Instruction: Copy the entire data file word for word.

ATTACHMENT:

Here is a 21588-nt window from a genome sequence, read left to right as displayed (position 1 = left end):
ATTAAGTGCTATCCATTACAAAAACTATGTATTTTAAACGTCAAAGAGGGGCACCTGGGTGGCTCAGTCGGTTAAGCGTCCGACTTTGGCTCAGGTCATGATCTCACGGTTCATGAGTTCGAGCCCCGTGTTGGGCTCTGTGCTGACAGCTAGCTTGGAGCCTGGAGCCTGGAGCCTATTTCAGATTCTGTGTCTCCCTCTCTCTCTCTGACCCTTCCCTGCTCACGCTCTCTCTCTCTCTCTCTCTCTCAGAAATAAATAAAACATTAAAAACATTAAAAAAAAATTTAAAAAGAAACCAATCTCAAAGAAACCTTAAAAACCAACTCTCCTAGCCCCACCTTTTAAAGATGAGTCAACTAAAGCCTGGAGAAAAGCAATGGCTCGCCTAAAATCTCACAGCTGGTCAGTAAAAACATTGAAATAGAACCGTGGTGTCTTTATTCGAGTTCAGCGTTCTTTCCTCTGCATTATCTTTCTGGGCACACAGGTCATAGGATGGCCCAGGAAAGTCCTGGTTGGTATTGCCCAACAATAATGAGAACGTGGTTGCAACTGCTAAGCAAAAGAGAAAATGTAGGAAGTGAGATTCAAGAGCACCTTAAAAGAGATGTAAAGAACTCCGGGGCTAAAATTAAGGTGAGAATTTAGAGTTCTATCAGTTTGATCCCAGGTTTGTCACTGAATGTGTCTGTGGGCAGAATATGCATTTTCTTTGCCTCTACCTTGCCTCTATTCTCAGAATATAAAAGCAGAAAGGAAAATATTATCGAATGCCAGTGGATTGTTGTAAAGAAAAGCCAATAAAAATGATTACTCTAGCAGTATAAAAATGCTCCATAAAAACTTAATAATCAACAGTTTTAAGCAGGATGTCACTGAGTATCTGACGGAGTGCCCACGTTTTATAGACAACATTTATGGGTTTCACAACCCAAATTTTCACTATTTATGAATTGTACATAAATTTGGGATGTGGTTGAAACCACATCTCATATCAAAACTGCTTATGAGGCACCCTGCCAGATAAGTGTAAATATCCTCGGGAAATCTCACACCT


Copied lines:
Here is a 21588-nt window from a genome sequence, read left to right as displayed (position 1 = left end):
ATTAAGTGCTATCCATTACAAAAACTATGTATTTTAAACGTCAAAGAGGGGCACCTGGGTGGCTCAGTCGGTTAAGCGTCCGACTTTGGCTCAGGTCATGATCTCACGGTTCATGAGTTCGAGCCCCGTGTTGGGCTCTGTGCTGACAGCTAGCTTGGAGCCTGGAGCCTGGAGCCTATTTCAGATTCTGTGTCTCCCTCTCTCTCTCTGACCCTTCCCTGCTCACGCTCTCTCTCTCTCTCTCTCTCTCAGAAATAAATAAAACATTAAAAACATTAAAAAAAAATTTAAAAAGAAACCAATCTCAAAGAAACCTTAAAAACCAACTCTCCTAGCCCCACCTTTTAAAGATGAGTCAACTAAAGCCTGGAGAAAAGCAATGGCTCGCCTAAAATCTCACAGCTGGTCAGTAAAAACATTGAAATAGAACCGTGGTGTCTTTATTCGAGTTCAGCGTTCTTTCCTCTGCATTATCTTTCTGGGCACACAGGTCATAGGATGGCCCAGGAAAGTCCTGGTTGGTATTGCCCAACAATAATGAGAACGTGGTTGCAACTGCTAAGCAAAAGAGAAAATGTAGGAAGTGAGATTCAAGAGCACCTTAAAAGAGATGTAAAGAACTCCGGGGCTAAAATTAAGGTGAGAATTTAGAGTTCTATCAGTTTGATCCCAGGTTTGTCACTGAATGTGTCTGTGGGCAGAATATGCATTTTCTTTGCCTCTACCTTGCCTCTATTCTCAGAATATAAAAGCAGAAAGGAAAATATTATCGAATGCCAGTGGATTGTTGTAAAGAAAAGCCAATAAAAATGATTACTCTAGCAGTATAAAAATGCTCCATAAAAACTTAATAATCAACAGTTTTAAGCAGGATGTCACTGAGTATCTGACGGAGTGCCCACGTTTTATAGACAACATTTATGGGTTTCACAACCCAAATTTTCACTATTTATGAATTGTACATAAATTTGGGATGTGGTTGAAACCACATCTCATATCAAAACTGCTTATGAGGCACCCTGCCAGATAAGTGTAAATATCCTCGGGAAATCTCACACCT